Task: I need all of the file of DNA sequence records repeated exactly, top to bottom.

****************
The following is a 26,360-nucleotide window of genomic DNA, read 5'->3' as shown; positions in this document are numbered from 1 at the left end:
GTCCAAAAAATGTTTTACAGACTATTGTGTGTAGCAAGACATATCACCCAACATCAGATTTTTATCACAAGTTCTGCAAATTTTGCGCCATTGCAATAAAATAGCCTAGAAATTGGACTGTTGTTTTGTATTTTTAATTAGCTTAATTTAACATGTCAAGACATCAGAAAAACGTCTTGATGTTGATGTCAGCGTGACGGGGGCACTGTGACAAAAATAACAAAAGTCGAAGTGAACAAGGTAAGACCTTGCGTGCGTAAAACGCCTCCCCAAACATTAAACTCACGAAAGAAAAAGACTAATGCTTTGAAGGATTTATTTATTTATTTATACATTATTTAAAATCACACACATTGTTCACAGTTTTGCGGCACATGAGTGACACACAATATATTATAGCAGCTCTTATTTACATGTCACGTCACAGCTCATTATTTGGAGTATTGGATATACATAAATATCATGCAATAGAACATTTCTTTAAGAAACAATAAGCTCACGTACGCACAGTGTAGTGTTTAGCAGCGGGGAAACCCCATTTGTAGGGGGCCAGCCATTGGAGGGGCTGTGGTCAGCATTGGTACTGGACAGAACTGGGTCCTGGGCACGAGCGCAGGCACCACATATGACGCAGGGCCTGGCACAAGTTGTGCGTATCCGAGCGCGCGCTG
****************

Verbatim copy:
The following is a 26,360-nucleotide window of genomic DNA, read 5'->3' as shown; positions in this document are numbered from 1 at the left end:
GTCCAAAAAATGTTTTACAGACTATTGTGTGTAGCAAGACATATCACCCAACATCAGATTTTTATCACAAGTTCTGCAAATTTTGCGCCATTGCAATAAAATAGCCTAGAAATTGGACTGTTGTTTTGTATTTTTAATTAGCTTAATTTAACATGTCAAGACATCAGAAAAACGTCTTGATGTTGATGTCAGCGTGACGGGGGCACTGTGACAAAAATAACAAAAGTCGAAGTGAACAAGGTAAGACCTTGCGTGCGTAAAACGCCTCCCCAAACATTAAACTCACGAAAGAAAAAGACTAATGCTTTGAAGGATTTATTTATTTATTTATACATTATTTAAAATCACACACATTGTTCACAGTTTTGCGGCACATGAGTGACACACAATATATTATAGCAGCTCTTATTTACATGTCACGTCACAGCTCATTATTTGGAGTATTGGATATACATAAATATCATGCAATAGAACATTTCTTTAAGAAACAATAAGCTCACGTACGCACAGTGTAGTGTTTAGCAGCGGGGAAACCCCATTTGTAGGGGGCCAGCCATTGGAGGGGCTGTGGTCAGCATTGGTACTGGACAGAACTGGGTCCTGGGCACGAGCGCAGGCACCACATATGACGCAGGGCCTGGCACAAGTTGTGCGTATCCGAGCGCGCGCTG